Camped out in deep left field, Lucas Duda waits for a pitching machine to spit baseballs at him. He runs forward, snags a ball at his feet. He runs sideways, grabs a ball near the line.

It is not the most effective use of his time, Duda will admit later. In this artificial replication of the outfield experience, there is one sacred ingredient missing: a baseball bat.

Duda prefers simulations where one of his coaches – Tom Goodwin, for example – uses a bat to hit him line drives and pop-ups. That drill produces a more accurate reflection of the fly balls Duda will need to run down come April.

“You can read the bat,” Duda said while sitting at his Tradition Field locker earlier this week. “You can’t really read the machine.”

Duda, like those fly balls that emanate from the pitching machine, has always been a difficult read. Is he the promising young slugger who hit .292 with 10 home runs during a 100-game run in 2011? Or is he the slump-shouldered problem child who smoldered when the team demoted him to Class-AAA Buffalo last season?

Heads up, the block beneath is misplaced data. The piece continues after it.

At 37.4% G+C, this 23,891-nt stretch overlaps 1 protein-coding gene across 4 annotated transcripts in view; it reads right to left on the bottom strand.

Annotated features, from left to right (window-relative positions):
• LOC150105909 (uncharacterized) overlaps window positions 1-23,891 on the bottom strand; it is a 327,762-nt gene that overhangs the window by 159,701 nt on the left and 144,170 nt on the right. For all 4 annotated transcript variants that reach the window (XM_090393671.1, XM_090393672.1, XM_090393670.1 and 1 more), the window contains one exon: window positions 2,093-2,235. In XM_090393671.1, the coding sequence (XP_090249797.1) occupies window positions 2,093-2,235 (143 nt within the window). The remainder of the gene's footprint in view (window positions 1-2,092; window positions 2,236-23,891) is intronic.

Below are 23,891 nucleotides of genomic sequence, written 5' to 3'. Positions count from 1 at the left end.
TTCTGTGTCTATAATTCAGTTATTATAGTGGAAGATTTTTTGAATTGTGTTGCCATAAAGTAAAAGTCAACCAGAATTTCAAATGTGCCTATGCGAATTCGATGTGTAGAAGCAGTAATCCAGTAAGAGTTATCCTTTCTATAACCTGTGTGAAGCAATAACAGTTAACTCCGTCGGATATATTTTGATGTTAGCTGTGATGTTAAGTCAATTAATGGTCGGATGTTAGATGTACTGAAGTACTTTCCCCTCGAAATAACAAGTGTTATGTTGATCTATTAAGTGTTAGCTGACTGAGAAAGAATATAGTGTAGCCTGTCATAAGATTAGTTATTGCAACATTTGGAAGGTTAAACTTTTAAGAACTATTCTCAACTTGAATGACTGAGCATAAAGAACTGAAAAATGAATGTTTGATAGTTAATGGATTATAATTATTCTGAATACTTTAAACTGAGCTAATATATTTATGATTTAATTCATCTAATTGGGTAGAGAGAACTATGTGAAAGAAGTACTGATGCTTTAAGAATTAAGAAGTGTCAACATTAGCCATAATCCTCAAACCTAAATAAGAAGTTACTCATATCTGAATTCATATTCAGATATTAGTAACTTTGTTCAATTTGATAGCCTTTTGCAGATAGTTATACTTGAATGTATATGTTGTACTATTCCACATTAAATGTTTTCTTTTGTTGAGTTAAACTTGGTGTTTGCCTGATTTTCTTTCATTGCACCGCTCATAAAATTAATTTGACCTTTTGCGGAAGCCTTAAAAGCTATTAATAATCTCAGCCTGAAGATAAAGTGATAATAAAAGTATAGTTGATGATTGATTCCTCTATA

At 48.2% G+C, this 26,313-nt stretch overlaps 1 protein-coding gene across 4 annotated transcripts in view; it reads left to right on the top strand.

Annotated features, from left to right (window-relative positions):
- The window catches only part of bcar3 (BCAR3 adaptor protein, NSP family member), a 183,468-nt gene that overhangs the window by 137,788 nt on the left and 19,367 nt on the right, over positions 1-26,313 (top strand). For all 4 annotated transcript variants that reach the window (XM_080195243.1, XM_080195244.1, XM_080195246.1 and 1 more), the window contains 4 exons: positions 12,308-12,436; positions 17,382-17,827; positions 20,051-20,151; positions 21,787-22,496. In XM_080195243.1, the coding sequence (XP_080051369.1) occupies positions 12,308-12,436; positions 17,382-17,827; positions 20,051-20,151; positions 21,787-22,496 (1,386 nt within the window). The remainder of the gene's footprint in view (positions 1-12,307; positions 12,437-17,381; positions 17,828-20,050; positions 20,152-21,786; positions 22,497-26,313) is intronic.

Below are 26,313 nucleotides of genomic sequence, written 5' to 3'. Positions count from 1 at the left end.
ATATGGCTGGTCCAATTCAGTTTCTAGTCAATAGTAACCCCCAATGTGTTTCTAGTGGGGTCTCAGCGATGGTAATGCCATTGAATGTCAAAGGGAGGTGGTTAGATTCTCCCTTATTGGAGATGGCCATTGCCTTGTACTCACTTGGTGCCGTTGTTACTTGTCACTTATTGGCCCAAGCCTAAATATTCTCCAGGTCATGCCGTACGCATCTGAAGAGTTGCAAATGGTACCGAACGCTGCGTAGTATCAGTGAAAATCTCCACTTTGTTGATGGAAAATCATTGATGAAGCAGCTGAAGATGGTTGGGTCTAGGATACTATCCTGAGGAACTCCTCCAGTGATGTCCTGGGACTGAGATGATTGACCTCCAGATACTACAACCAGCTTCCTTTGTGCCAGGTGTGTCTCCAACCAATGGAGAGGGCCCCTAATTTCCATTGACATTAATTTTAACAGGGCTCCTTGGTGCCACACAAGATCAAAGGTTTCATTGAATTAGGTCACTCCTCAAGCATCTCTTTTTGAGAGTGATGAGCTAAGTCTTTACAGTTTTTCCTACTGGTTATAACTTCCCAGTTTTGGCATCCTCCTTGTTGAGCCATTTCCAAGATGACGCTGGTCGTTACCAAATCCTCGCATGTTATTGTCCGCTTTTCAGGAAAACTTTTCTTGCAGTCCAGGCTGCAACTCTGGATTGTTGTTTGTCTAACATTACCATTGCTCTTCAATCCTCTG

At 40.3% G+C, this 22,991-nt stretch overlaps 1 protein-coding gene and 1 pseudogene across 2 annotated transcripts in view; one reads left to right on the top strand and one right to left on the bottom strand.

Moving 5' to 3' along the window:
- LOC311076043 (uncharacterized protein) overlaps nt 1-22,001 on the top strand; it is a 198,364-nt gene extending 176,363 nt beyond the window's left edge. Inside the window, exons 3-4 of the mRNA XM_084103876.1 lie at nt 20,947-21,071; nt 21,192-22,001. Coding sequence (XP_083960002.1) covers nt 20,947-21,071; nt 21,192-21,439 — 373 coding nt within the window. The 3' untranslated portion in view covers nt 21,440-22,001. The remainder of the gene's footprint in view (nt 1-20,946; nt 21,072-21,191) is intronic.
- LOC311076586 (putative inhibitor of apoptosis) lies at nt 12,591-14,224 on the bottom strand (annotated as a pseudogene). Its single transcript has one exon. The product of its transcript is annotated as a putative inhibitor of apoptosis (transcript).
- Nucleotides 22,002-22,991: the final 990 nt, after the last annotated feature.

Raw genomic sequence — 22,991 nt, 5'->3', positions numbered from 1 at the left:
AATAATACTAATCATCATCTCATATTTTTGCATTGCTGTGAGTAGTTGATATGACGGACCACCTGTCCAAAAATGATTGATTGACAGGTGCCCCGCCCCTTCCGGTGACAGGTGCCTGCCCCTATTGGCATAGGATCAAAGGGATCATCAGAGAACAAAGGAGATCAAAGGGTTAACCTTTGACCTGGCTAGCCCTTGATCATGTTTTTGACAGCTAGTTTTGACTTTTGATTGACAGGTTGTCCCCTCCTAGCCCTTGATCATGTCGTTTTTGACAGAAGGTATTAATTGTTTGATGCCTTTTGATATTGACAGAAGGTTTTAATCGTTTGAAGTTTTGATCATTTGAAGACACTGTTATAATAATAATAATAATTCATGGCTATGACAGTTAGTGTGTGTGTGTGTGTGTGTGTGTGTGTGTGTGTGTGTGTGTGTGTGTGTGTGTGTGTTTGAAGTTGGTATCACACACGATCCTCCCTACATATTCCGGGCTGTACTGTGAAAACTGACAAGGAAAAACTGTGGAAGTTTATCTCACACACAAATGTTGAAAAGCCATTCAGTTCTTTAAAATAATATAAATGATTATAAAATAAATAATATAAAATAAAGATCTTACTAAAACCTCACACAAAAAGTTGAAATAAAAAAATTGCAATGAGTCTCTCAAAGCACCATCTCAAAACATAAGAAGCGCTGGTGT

He spent over a month in the minors. When he returned, according to Mets manager Terry Collins, he made it clear he had no intention of taking a shuttle to the minors ever again.

“And that’s great,” Collins said. “I loved it. I loved everything he said. Just before the conversation was over, I said, ‘Now go show me.’ ”

The Mets have pulled the plug on a failed attempt to stick him in right field, a square-peg, round-hole situation that plagued Duda last season. One advanced statistical category measures how many runs above or below average a player was worth as a fielder over 135 games. Last season, during the 81 games he spent in right field – an admittedly small sample size – Duda’s number was a minus-26.